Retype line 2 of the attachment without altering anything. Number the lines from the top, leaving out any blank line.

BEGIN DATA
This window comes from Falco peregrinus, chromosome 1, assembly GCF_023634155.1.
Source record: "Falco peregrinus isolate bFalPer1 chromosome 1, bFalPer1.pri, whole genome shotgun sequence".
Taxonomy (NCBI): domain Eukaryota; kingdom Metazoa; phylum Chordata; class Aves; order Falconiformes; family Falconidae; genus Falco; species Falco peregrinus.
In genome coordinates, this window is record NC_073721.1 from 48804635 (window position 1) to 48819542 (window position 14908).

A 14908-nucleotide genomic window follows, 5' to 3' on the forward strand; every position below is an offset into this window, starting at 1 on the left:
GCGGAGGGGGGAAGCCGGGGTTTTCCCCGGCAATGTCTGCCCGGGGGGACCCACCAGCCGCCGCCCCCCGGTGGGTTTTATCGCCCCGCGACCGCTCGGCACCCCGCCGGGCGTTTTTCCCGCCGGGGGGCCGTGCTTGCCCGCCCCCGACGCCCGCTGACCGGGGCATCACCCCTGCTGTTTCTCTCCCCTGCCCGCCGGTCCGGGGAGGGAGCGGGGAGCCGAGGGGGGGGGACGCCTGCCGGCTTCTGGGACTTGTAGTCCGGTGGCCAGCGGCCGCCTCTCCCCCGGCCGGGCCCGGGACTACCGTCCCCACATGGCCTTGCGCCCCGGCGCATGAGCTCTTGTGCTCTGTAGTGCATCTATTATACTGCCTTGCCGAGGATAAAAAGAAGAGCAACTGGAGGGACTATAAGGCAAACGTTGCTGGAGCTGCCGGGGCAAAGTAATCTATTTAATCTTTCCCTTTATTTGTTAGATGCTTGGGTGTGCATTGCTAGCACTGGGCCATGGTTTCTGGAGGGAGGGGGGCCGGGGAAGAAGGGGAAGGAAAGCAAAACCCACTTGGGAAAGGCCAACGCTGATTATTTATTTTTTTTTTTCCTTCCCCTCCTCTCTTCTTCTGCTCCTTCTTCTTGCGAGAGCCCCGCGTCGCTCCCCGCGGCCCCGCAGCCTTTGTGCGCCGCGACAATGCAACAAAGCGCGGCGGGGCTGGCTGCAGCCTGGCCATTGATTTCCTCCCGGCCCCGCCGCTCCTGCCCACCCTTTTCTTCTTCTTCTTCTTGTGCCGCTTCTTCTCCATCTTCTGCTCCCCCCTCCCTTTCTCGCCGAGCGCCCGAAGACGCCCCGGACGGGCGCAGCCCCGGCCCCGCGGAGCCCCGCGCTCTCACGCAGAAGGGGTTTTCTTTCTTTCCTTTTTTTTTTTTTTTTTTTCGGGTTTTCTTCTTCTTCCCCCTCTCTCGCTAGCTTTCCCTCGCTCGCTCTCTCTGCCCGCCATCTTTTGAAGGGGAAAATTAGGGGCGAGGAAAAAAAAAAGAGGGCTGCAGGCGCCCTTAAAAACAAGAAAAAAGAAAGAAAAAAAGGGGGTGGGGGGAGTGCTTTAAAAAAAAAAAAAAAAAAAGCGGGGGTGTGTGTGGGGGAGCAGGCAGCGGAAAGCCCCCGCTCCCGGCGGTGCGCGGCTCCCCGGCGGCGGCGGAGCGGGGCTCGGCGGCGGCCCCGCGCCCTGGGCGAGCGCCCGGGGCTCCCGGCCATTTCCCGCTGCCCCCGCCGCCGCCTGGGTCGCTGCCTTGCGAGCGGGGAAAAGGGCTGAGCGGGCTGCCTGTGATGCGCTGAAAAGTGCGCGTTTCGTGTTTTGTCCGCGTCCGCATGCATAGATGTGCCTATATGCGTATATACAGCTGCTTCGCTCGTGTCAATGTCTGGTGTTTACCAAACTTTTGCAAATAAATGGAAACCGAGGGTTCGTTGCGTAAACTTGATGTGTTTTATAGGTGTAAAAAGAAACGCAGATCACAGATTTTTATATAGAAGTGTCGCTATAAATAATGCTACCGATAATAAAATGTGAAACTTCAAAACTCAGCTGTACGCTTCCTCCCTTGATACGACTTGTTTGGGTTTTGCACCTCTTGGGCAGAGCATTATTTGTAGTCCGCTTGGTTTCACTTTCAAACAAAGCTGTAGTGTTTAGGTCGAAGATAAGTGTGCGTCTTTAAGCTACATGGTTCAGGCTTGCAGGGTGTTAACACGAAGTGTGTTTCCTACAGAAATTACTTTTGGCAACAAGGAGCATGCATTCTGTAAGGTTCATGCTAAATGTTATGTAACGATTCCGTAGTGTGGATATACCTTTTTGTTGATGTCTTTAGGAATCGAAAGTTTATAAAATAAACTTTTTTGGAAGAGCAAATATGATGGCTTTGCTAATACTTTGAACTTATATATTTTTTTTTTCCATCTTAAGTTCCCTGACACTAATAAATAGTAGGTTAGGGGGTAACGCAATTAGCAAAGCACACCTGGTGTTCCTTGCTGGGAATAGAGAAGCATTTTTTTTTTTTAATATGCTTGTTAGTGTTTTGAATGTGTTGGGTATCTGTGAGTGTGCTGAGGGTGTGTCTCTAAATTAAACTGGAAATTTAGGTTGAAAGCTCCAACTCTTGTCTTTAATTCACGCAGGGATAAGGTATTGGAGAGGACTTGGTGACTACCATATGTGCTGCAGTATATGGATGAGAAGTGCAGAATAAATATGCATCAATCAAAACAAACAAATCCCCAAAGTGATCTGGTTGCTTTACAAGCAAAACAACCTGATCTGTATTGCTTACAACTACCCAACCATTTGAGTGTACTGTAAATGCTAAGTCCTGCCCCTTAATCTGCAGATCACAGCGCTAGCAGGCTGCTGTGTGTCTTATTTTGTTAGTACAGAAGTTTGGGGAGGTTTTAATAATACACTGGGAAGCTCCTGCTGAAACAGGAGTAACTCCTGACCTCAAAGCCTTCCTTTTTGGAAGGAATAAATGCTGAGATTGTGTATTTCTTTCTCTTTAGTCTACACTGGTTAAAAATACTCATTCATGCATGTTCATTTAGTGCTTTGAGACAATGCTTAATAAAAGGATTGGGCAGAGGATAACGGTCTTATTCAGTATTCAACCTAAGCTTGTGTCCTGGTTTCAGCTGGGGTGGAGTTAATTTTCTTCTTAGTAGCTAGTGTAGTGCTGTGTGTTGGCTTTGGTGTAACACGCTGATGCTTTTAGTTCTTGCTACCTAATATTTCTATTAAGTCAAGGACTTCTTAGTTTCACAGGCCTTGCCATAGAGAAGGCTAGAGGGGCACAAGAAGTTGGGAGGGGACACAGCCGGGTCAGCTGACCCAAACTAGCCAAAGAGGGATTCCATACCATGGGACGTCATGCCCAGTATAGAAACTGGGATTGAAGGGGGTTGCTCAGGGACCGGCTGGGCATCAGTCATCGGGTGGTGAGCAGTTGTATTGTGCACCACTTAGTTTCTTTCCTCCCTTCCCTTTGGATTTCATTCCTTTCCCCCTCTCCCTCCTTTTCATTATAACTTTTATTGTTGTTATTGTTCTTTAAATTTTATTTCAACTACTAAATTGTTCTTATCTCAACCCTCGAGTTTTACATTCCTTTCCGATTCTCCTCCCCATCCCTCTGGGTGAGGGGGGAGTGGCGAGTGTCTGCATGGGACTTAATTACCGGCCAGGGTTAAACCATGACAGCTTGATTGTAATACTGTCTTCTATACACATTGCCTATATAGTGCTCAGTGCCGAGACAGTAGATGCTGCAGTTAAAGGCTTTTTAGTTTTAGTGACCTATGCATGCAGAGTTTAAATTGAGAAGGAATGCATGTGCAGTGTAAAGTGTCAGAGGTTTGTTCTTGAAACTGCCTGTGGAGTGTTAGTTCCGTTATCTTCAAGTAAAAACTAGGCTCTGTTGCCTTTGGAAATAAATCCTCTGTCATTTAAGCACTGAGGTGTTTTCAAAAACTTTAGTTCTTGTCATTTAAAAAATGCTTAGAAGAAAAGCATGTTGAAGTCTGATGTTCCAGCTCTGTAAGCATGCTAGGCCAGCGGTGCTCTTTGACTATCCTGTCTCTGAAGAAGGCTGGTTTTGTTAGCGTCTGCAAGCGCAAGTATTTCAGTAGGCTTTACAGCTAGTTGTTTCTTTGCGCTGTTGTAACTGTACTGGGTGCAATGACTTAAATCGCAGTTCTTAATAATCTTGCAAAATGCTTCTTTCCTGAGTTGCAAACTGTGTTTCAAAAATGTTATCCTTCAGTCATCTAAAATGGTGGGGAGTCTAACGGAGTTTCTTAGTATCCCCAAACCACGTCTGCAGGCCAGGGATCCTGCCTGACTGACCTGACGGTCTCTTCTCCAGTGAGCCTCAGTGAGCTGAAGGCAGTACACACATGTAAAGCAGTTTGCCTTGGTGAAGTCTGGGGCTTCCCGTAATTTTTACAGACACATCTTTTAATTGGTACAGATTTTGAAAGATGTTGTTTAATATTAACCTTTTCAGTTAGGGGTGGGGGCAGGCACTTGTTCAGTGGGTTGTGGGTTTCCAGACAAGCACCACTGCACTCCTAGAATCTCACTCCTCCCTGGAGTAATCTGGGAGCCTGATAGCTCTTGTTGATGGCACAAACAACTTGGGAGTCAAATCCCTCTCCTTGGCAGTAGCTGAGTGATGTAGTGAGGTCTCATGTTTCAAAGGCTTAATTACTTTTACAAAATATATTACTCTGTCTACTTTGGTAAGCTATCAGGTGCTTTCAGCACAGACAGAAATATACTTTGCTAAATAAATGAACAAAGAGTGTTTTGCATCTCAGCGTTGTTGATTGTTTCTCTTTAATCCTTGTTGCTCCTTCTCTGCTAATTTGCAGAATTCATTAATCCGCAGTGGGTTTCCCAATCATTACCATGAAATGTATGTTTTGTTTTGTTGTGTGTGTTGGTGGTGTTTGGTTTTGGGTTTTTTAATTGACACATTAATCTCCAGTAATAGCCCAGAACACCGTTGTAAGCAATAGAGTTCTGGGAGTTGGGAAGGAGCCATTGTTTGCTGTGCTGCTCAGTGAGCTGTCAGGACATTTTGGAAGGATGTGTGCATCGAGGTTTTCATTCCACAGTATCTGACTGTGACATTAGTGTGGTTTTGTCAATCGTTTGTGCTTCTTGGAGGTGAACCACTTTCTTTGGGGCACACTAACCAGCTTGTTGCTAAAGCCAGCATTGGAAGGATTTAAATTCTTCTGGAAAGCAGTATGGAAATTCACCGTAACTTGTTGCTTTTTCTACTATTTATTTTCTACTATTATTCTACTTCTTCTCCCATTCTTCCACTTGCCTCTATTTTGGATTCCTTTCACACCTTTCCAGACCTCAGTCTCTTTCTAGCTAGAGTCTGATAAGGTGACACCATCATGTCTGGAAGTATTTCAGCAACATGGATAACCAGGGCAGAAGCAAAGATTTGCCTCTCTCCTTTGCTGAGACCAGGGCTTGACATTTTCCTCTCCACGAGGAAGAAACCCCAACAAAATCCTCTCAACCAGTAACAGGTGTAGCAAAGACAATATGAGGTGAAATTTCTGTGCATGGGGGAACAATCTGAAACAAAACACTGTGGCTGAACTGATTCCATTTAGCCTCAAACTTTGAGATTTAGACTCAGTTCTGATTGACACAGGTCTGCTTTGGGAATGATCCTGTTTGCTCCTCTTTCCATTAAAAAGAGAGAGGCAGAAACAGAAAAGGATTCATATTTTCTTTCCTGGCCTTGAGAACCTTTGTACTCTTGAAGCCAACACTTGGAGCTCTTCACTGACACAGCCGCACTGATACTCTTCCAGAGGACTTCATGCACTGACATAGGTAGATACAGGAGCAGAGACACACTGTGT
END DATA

Source record: "Falco peregrinus isolate bFalPer1 chromosome 1, bFalPer1.pri, whole genome shotgun sequence".